The Superman Doomed event enters a new stage this issue, with an Enemy of the State banner added to the cover. I'm not sure why the title needs a subtitle as the story continues without any obvious new starting point, but there you go. Inside, we get another title, Nightmare.
And that's what Superman hopes he's having at the beginning of this issue, but no, he's been infected with spores by the Doomsday beast and is changing into a monster himself. He's currently in a lucid period, sitting alone in a Chilean wasteland, worrying about the aura he's developing which poisons and kills living things around him. He's containing it by sheer force of will, but for how long?
Back in the US, Lois Lane tells TV audiences that Superman is a massive danger to the world. Which is true, but is sowing panic a good idea? Not that it's Lois' notion - she's under the control of Brainiac, as much a monster as Superman. Soon she's sweet-talking, then mentally influencing, newly revived villain Metallo - the man with the Kryptonite heart - into accompanying military personnel on a Superman hunt.
Back in South America, Superman's steadfast ally Steel, in his newly tweaked armour, turns up, having been summoned by the Man of Steel. Superman gives him a mini-Phantom Zone projector in case he loses control of the aura, but reacts angrily when Steel suggests a stay on the moon, encased in liquid metal, until Earth's top scientists and heroes find a solution.
A scuffle breaks out, but Steel is calming Superman down when things get worse; heralded by a warning from self-proclaimed hero Lex Luthor, the military arrive, with a kill-crazy Metallo powering a flying tank carrying another of Superman's arch-enemies, the Atomic Skull. Steel advises Superman not to engage, as he faces off against Skull. Luthor, communicating by hologram, pleads with Superman to just get away. Superman, though, has other ideas ...
The final few pages show that while Superman is liable to permanently transform into a Doomsday, he's not the biggest monster around, leading to a rather dramatic cliffhanger.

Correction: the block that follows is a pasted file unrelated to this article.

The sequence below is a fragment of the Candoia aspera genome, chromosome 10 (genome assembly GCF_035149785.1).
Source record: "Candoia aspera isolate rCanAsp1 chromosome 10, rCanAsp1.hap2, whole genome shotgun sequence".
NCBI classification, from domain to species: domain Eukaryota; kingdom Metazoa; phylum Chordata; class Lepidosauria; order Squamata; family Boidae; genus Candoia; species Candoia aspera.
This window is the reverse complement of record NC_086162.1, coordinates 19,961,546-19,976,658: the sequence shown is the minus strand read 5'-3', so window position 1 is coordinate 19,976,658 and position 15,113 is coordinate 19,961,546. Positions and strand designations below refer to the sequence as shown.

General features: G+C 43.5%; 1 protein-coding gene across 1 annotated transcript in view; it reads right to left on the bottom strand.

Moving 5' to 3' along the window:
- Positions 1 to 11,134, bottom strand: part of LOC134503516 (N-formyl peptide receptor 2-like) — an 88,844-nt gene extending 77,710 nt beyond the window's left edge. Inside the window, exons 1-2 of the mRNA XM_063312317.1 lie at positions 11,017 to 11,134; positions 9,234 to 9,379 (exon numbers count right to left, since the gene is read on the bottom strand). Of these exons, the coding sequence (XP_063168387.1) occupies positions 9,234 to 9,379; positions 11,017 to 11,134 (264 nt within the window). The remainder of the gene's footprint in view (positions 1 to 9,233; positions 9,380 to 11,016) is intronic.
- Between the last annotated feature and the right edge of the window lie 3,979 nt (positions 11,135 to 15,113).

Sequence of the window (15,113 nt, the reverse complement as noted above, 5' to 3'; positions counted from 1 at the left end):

Action Comics #32 features another excellent script from Greg Pak. As well as the main action with Superman, he gives us a great scene with Lana Lang and Wonder Woman encountering one another for the first time. It's a phone call rather than a face to face meeting, but one that makes me want to see these two hang out for real.
(Speaking of hanging out ...)
Lex Luthor's supposed rehabilitation as of Forever Evil is cleverly used to progress the Doomsday business, while Steel continues to be rebuilt into the hero he was in the Nineties ... and his invention facility gets a great acronym which - surprise, surprise - spells S.T.E.E.L.
The only problem I have with the script is Superman's clinging to Earth when he knows he could wind up killing millions. It's made clear that he's in control of his own mind for most of the issue, so why on Earth is he still on Earth? Why is he offering Steel a Phantom Zone projector, rather than just using the thing and instantly ending the threat to the planet he's supposed to love? Or asking the Green Lanterns to put him in a Science Cell? Begging Wonder Woman to seal him behind Doom's Doorway?
Splendid cover apart, regular artist Aaron Kuder is absent this month, but Scott Kolins does a fine job filling in. He might rethink Wonder Woman's chest (see above ... don't put your eyes out!) but then, a lot of current DC artists seem convinced she has fake boobs. More successful scenes include the Steel sequence, with the metallic man summarily dismissed by a super-spin, and the main part of the Lana/Diana phone chat. The storytelling is fine, the figurework admirable, throughout, which is unsurprising with an artist as experienced as Kolins.
Regular colourist Wil Quintana helps keep the visual continuity, while Carlos M Mangual supplies sharp letters.
Overall, it's another successful chapter in perhaps the best Superman story since the 2011 relaunch. Superman's unwillingness to accept exile is an awkward way to prolong the arc, but this story beat is likely a crossover committee thing rather than purely Pak's decision. So far as Superman Doomed is concerned, I'm still onboard, and still enthusiastic.